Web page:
Author: Sarah Tregay
Pages: 451 (Hardcover)
Publisher: Katherine Tegen Books
Release Date: December 27, 2011
is to fall
cranium over Converse
in dizzy, daydream-worthy
(If only it were that easy.)
When her parents split, Marcie is dragged from Idaho to a family summerhouse in New Hampshire. She leaves behind her friends, a group of freaks and geeks called the Leftovers, including her emo-rocker boyfriend, and her father. By the time Labor Day rolls around, Marcie suspects this "vacation" has become permanent. She starts at a new school where a cute boy brings her breakfast and a new romance heats up.
But understanding love, especially when you've watched your parents' affections end, is elusive. What does it feel like, really? Can you even know it until you've lost it?
Excluding Shakespeare, I don't read poetry...ever. I didn't know that's what this book was when I first added it to my to-read, but when I did find out I didn't think it was fair to dismiss it based on a writing style I've never tried. Therefore, Love & Leftovers became my introduction to novels in verse. It took some getting use to, but I did like how it was straight to the point without much filler. Each line, every word, had a purpose and added something important to the story.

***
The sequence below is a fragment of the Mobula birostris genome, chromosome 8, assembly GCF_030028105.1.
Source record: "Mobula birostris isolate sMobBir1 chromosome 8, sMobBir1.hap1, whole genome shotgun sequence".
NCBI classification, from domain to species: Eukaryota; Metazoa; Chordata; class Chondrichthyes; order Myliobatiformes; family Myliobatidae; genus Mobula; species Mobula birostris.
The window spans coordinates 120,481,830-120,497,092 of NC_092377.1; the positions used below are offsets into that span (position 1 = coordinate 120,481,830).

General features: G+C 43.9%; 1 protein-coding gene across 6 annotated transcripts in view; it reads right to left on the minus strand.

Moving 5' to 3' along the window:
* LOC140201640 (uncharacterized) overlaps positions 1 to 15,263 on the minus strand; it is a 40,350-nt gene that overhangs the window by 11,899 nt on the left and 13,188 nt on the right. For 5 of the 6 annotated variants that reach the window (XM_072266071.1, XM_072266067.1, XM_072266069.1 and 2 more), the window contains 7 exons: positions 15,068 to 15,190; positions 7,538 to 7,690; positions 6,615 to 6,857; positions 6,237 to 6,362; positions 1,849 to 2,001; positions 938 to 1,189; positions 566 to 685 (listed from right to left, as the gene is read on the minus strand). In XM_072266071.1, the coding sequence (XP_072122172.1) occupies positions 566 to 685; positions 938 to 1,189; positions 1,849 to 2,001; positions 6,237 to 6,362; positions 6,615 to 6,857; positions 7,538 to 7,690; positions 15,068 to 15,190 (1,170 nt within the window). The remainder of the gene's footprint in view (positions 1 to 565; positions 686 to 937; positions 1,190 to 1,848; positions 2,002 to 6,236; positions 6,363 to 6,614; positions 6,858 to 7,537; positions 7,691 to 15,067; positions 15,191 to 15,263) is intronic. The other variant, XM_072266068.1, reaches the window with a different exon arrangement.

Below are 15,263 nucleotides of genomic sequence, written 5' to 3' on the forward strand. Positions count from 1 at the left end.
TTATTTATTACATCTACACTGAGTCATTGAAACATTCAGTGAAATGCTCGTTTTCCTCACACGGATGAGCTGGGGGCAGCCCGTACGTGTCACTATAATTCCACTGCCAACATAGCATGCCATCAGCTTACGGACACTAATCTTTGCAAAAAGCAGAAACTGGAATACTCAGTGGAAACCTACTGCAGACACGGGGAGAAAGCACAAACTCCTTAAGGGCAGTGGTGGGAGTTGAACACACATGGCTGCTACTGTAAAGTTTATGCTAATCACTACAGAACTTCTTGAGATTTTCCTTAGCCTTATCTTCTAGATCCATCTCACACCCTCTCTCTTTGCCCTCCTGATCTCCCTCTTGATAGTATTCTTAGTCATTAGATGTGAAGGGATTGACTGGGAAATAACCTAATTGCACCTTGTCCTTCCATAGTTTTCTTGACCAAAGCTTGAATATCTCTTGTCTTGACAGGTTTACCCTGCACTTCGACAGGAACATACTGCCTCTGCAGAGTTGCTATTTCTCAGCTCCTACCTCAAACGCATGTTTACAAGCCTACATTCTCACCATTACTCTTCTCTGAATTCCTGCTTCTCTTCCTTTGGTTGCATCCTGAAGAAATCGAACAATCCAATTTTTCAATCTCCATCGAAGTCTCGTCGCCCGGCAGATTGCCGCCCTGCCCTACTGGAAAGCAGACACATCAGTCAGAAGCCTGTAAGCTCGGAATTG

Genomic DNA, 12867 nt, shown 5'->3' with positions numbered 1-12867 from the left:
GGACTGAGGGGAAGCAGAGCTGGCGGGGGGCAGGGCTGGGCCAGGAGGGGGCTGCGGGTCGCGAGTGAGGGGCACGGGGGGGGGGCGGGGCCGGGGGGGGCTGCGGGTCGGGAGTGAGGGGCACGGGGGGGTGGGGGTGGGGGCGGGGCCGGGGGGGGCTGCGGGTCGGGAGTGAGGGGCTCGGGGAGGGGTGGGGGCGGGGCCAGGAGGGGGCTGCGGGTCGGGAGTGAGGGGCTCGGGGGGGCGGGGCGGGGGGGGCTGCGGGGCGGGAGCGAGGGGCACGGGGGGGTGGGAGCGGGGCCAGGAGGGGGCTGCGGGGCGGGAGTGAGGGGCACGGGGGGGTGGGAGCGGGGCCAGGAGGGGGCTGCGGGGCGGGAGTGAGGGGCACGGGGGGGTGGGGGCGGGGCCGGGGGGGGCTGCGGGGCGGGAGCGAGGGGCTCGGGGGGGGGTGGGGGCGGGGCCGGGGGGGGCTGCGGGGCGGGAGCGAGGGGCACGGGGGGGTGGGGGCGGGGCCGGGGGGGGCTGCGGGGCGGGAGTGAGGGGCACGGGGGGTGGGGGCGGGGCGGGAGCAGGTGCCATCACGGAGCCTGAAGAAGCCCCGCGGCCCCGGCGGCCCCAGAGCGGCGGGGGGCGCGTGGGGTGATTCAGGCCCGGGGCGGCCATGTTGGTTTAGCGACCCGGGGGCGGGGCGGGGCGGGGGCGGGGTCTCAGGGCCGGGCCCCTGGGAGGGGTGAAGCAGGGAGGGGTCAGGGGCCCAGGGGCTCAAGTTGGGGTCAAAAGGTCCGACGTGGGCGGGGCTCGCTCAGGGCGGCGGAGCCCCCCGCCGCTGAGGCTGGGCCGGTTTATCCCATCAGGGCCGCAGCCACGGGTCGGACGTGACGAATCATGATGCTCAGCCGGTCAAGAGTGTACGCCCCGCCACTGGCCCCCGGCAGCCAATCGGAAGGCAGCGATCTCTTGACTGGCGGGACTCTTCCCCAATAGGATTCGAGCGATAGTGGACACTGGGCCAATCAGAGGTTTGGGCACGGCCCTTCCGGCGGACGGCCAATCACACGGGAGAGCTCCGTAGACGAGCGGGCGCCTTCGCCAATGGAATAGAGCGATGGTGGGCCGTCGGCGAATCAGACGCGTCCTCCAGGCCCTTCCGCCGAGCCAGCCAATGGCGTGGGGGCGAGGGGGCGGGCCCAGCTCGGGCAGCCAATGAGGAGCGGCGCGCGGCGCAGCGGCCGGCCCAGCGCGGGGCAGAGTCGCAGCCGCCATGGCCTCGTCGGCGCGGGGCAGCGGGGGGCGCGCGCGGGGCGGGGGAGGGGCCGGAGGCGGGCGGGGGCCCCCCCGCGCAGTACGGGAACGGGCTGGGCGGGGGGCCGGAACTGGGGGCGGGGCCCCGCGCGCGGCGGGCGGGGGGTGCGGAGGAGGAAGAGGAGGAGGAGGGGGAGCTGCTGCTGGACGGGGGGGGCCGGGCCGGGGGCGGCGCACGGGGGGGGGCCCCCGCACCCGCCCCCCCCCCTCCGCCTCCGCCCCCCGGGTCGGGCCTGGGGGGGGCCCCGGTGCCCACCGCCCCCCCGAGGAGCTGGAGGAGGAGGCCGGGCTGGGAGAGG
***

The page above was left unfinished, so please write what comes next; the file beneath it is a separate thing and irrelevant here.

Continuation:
Marcie's life is a mess. She just found out her father is gay, gets swept across the country with her depressed mother, is torn away from her best friend and boyfriend, and feels utterly alone. Enter sexy J.D. who fills that whole in Marcie's heart, but also brings in a whole new bag of problems. Hormones are raging, emotions are tangled, and sense is muttled. Marcie is just trying to belong somewhere, rather than being a leftover, and to someone and be in love.
Within Love & Leftovers' few words, the author manages to deal with many issues that teens and young adults face: love, loss, family issues, sex, sexuality, friendship, honesty, and depression, just to name a few. I was surprised by how much emotion and honesty was conveyed in all of the short poems. I could definitely identify with some of Marcie's struggles as she tries to sort out her relationships and feelings. I also loved all of the secondary characters. They each felt so real and unique, despite only having a handful of lines each.
Overall, this was a very enjoyable read. It's quick, fun, and has some unexpected depth which was very welcome. I'll definitely be checking out more novels in verse in the future.
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